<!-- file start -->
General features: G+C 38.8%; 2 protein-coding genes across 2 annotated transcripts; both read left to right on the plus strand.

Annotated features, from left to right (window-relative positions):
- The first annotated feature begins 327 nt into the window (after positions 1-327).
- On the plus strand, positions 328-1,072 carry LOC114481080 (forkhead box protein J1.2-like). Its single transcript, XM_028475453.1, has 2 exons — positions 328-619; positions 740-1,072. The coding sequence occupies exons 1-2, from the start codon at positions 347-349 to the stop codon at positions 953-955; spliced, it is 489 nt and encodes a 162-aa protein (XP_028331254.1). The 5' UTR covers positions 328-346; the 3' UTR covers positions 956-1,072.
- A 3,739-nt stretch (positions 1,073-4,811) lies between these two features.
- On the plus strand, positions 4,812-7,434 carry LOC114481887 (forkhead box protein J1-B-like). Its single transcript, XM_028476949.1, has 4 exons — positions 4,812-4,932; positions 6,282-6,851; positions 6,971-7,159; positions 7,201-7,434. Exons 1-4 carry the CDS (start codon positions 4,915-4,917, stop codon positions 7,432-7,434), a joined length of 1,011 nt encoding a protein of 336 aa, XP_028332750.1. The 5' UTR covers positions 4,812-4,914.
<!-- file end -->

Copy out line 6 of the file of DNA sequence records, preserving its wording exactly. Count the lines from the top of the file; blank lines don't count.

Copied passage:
- On the plus strand, positions 4,812-7,434 carry LOC114481887 (forkhead box protein J1-B-like). Its single transcript, XM_028476949.1, has 4 exons — positions 4,812-4,932; positions 6,282-6,851; positions 6,971-7,159; positions 7,201-7,434. Exons 1-4 carry the CDS (start codon positions 4,915-4,917, stop codon positions 7,432-7,434), a joined length of 1,011 nt encoding a protein of 336 aa, XP_028332750.1. The 5' UTR covers positions 4,812-4,914.